Labour leadership: Walking with deficit deniers
The Chancellor recently derided the Labour leadership candidates as ‘deficit-deniers’, an opinion with which Tony Blair appears to concur. The final chapter of his new book does place him closer to the Coalition Treasury than the economic policies outlined to date by the candidates.
Ahead of our Labour leadership hustings on the economy, it’s worth looking at the Opposition numbers gap.
I’m trying to compare like-with-like, so think about deficit reduction over this parliament, ending in 2014/15, just before the planned next election.
Coalition plans £113bn of deficit reduction by the end of the parliament, just over 6 per cent of GDP. It is made up of £83bn of spending cuts and £30bn of tax rises. That is a split of 3:1, 74 per cent:26 per cent, spending cuts vs tax rises.
Alistair Darling’s pre-election Budget plans set a more reasonable benchmark for the Labour candidates. The IFS say that Mr Darling’s deficit reduction plan was smaller overall, worth £72bn by the end of the Parliament. If the 2:1 spending cuts to tax rises ratio (66 per cent: 34 per cent) targeted by Labour until 2013, continued another two years, then the package would be £51bn spending cuts and £21bn in tax rises.
One of the choices the Labour candidates could make is to change the balance of the deficit reduction programme, cutting spending by less, by taxing more. They could choose a 3:2 split 60 per cent:40 per cent, which would mean £8bn less spending cuts and £8bn more tax rises.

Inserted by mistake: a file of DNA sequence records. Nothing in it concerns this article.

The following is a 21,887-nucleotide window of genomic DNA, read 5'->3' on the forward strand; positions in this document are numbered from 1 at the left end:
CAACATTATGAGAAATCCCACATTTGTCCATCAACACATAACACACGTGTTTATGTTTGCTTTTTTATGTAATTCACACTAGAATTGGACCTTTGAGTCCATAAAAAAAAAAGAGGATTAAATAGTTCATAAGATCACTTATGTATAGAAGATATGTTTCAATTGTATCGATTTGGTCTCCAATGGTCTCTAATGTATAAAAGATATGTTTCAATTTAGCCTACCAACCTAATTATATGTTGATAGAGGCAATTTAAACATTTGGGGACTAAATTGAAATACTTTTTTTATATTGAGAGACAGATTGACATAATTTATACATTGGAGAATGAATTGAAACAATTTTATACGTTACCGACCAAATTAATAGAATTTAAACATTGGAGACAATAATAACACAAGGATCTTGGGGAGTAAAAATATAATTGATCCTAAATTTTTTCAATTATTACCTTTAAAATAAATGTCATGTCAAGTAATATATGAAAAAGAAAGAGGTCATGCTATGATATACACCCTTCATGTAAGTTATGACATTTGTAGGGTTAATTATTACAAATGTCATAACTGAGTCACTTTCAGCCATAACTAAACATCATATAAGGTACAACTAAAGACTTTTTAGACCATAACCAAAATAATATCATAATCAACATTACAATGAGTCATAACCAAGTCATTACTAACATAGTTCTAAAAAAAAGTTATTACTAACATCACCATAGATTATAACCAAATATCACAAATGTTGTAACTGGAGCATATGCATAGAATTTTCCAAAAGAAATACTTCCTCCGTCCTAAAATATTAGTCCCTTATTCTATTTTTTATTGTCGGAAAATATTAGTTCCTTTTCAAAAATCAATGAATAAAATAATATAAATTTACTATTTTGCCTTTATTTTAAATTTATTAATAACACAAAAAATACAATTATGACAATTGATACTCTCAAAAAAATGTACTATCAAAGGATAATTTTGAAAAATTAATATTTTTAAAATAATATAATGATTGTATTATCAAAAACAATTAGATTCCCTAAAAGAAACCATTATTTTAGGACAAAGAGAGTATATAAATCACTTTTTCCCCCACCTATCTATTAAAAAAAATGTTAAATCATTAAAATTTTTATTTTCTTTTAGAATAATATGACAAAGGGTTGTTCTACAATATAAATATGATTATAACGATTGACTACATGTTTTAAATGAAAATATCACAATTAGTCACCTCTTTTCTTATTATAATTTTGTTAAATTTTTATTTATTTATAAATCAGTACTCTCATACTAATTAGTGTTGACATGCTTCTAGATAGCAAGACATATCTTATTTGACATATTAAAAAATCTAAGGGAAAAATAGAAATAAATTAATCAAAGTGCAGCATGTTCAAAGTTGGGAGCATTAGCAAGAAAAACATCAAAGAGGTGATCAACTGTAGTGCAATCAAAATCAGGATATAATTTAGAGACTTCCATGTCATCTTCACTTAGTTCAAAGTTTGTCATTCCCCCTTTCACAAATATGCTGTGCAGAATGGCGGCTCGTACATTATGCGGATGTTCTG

A 1:1 split, 50 per cent:50 per cent, which was precisely the split of the last major fiscal consolidation in the 1990s would mean £36bn of spending cuts, and £36bn of tax rises – £15bn more than Labour’s last published plans.
Of course, if the new Labour leader stuck to these plans, then that would mark a considerable shift from the current government’s plans. The only movement I can deduce on this is from Ed Balls, and he wants to make the case for a slower pace of deficit reduction, not a faster one, in which case both the tax rise and spending cut numbers would be smaller.
So far as I can discern, David Miliband has talked mainly about rebalancing the economy in favour of manufacturing, which appears to be almost everybody’s policy, including the Coalition’s. DM has suggested that the £2bn Bank Levy should be doubled.
Ed Miliband wants the 50p rate on those earning above £150,000 to be made permanent, also thinks the ‘timid’ bank levy should be higher.
Ed Balls opposes the Coalition’s VAT rise, and wants the 50p rate to kick in at £100,000. Mr Balls points out that the public finances have improved by about £12bn since the election, and advocates spending half of that on affordable homes.
Andy Burnham has floated the innovative but long standing notion of a Land Value Tax, and a Financial Trasactions Tax, aka the Robin Hood/ Tobin Tax. Diane Abbott has floated alternative spending cuts, for example, scrapping Trident.
Both Milibands have been a little more coy than Mr Balls and Mr Burnham on how they would fill the Labour numbers gap.